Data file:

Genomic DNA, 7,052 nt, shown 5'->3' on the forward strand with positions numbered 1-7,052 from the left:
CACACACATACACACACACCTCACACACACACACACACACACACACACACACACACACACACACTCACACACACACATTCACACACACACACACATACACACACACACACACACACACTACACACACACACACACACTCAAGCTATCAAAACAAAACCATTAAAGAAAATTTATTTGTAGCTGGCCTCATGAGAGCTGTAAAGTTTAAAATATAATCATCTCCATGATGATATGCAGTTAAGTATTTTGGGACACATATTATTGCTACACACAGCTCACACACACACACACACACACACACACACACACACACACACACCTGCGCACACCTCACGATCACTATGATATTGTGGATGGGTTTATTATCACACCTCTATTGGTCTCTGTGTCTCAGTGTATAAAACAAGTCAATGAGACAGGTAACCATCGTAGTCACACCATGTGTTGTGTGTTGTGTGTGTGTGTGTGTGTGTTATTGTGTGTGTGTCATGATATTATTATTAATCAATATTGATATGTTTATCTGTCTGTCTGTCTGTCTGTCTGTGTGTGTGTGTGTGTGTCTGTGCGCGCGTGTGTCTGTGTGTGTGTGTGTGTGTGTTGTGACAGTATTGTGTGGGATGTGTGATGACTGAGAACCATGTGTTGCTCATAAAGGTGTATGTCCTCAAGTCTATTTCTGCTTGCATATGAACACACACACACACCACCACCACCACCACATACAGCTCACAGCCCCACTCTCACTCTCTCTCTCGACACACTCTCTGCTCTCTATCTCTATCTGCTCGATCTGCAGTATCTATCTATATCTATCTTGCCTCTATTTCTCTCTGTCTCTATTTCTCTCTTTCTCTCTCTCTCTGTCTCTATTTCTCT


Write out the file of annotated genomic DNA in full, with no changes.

Genomic DNA, 7,052 nt, shown 5'->3' on the forward strand with positions numbered 1-7,052 from the left:
CACACACATACACACACACCTCACACACACACACACACACACACACACACACACACACACACACTCACACACACACATTCACACACACACACACATACACACACACACACACACACACTACACACACACACACACACTCAAGCTATCAAAACAAAACCATTAAAGAAAATTTATTTGTAGCTGGCCTCATGAGAGCTGTAAAGTTTAAAATATAATCATCTCCATGATGATATGCAGTTAAGTATTTTGGGACACATATTATTGCTACACACAGCTCACACACACACACACACACACACACACACACACACACACACACCTGCGCACACCTCACGATCACTATGATATTGTGGATGGGTTTATTATCACACCTCTATTGGTCTCTGTGTCTCAGTGTATAAAACAAGTCAATGAGACAGGTAACCATCGTAGTCACACCATGTGTTGTGTGTTGTGTGTGTGTGTGTGTGTGTTATTGTGTGTGTGTCATGATATTATTATTAATCAATATTGATATGTTTATCTGTCTGTCTGTCTGTCTGTCTGTGTGTGTGTGTGTGTGTCTGTGCGCGCGTGTGTCTGTGTGTGTGTGTGTGTGTGTTGTGACAGTATTGTGTGGGATGTGTGATGACTGAGAACCATGTGTTGCTCATAAAGGTGTATGTCCTCAAGTCTATTTCTGCTTGCATATGAACACACACACACACCACCACCACCACCACATACAGCTCACAGCCCCACTCTCACTCTCTCTCTCGACACACTCTCTGCTCTCTATCTCTATCTGCTCGATCTGCAGTATCTATCTATATCTATCTTGCCTCTATTTCTCTCTGTCTCTATTTCTCTCTTTCTCTCTCTCTCTGTCTCTATTTCTCT